Towards physically consistent data-driven weather forecasting: Integrating data assimilation with equivariance-preserving deep spatial transformers

03/16/2021 ∙ by Ashesh Chattopadhyay, et al. ∙ 9

There is growing interest in data-driven weather prediction (DDWP), for example using convolutional neural networks such as U-NETs that are trained on data from models or reanalysis. Here, we propose 3 components to integrate with commonly used DDWP models in order to improve their physical consistency and forecast accuracy. These components are 1) a deep spatial transformer added to the latent space of the U-NETs to preserve a property called equivariance, which is related to correctly capturing rotations and scalings of features in spatio-temporal data, 2) a data-assimilation (DA) algorithm to ingest noisy observations and improve the initial conditions for next forecasts, and 3) a multi-time-step algorithm, which combines forecasts from DDWP models with different time steps through DA, improving the accuracy of forecasts at short intervals. To show the benefit/feasibility of each component, we use geopotential height at 500 hPa (Z500) from ERA5 reanalysis and examine the short-term forecast accuracy of specific setups of the DDWP framework. Results show that the equivariance-preserving networks (U-STNs) clearly outperform the U-NETs, for example improving the forecast skill by 45%. Using a sigma-point ensemble Kalman (SPEnKF) algorithm for DA and U-STN as the forward model, we show that stable, accurate DA cycles are achieved even with high observation noise. The DDWP+DA framework substantially benefits from large (O(1000)) ensembles that are inexpensively generated with the data-driven forward model in each DA cycle. The multi-time-step DDWP+DA framework also shows promises, e.g., it reduces the average error by factors of 2-3.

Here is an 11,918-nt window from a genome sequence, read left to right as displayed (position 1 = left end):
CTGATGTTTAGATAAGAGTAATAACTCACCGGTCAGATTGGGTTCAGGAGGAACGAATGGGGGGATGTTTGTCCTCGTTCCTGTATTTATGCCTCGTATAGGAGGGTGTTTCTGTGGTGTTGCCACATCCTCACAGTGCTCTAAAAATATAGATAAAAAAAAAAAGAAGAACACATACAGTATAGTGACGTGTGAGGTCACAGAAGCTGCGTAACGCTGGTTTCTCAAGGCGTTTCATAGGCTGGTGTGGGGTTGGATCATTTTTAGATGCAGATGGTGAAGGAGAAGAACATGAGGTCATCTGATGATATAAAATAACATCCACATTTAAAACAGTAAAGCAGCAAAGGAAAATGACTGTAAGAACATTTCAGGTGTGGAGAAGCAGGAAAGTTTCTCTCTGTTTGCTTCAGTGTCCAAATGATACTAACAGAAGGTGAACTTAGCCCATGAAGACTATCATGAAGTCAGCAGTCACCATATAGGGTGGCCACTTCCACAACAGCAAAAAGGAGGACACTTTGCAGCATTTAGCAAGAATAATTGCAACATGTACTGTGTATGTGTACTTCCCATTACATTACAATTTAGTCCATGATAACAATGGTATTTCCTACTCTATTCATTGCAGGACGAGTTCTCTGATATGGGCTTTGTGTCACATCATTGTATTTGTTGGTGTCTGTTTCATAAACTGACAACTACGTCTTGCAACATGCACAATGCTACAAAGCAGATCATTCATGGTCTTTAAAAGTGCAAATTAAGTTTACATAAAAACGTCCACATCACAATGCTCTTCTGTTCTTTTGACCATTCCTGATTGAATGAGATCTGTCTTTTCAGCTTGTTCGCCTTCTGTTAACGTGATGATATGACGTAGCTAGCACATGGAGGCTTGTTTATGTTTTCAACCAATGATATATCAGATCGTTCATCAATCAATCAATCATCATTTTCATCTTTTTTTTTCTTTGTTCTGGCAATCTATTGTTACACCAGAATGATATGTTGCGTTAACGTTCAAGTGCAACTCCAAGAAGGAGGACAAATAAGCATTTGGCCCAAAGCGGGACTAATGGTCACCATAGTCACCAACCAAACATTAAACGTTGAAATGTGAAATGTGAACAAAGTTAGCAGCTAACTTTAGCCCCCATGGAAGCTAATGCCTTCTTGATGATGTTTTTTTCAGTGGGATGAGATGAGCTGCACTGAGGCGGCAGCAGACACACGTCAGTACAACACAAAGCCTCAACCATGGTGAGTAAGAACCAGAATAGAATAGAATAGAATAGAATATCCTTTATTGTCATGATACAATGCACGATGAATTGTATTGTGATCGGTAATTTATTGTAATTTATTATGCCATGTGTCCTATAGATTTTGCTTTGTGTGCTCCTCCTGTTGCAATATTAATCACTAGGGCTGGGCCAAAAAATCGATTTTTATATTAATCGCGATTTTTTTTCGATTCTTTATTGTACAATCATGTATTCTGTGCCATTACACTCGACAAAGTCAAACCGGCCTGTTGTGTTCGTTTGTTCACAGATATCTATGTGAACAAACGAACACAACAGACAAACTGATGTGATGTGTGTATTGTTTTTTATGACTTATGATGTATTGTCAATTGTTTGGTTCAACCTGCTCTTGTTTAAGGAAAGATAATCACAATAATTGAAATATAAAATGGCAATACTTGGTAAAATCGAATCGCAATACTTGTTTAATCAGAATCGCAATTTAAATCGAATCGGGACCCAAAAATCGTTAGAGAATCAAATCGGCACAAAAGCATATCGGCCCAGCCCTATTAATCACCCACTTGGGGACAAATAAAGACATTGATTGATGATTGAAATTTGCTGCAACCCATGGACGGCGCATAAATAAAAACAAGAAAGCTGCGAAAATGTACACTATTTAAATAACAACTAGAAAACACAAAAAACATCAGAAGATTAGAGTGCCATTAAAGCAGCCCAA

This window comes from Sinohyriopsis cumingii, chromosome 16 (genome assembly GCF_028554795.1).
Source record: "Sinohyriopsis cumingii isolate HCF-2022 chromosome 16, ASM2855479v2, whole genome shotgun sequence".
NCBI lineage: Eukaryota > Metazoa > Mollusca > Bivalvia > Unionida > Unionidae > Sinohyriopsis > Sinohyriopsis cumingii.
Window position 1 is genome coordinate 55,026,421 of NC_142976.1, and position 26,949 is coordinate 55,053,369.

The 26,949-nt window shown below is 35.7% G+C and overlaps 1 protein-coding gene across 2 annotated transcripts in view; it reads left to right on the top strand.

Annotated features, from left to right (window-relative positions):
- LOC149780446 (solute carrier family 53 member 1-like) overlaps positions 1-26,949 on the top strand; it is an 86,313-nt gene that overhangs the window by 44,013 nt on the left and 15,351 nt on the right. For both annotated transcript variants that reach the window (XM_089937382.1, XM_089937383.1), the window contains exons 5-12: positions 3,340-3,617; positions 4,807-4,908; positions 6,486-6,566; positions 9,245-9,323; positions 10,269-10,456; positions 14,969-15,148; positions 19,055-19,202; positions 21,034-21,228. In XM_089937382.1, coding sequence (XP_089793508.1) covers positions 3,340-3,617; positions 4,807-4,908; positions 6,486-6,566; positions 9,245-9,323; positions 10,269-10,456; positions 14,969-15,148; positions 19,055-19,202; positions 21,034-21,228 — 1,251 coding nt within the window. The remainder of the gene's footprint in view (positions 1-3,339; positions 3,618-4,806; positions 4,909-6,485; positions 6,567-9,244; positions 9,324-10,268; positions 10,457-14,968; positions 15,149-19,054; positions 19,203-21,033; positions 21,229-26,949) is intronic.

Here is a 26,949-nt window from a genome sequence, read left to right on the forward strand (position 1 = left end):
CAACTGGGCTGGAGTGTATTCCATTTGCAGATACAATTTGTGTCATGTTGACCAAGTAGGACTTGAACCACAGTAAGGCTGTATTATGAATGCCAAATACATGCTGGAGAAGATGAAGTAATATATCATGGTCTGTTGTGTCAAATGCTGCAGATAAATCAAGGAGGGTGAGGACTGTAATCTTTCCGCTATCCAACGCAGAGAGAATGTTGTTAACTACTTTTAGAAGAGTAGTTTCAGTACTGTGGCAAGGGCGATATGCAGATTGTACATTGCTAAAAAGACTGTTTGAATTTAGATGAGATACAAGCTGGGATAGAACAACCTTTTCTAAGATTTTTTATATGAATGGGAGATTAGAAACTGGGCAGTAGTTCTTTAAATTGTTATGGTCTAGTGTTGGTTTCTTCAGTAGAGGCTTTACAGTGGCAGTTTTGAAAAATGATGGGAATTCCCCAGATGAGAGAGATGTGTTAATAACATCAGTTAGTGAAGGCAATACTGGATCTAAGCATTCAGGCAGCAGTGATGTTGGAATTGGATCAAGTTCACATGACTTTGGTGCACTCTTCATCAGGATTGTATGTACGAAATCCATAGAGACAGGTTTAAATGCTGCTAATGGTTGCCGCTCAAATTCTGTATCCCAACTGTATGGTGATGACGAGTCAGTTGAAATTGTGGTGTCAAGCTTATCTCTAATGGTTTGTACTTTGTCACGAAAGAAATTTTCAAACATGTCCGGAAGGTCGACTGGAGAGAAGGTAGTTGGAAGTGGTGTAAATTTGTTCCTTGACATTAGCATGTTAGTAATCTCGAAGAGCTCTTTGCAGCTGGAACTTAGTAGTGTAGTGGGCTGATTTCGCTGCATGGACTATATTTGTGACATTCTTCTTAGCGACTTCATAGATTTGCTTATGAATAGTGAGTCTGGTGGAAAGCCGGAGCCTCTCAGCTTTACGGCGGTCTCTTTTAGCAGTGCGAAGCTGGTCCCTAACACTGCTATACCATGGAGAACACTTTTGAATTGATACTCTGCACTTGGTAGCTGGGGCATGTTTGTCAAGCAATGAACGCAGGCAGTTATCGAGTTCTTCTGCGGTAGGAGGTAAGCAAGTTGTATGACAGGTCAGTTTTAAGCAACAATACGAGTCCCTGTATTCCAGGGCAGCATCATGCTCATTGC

READ FULL TEXT
POST COMMENT

Comments

There are no comments yet.

Authors

page 7

page 8

page 11

This week in AI

Get the week's most popular data science and artificial intelligence research sent straight to your inbox every Saturday.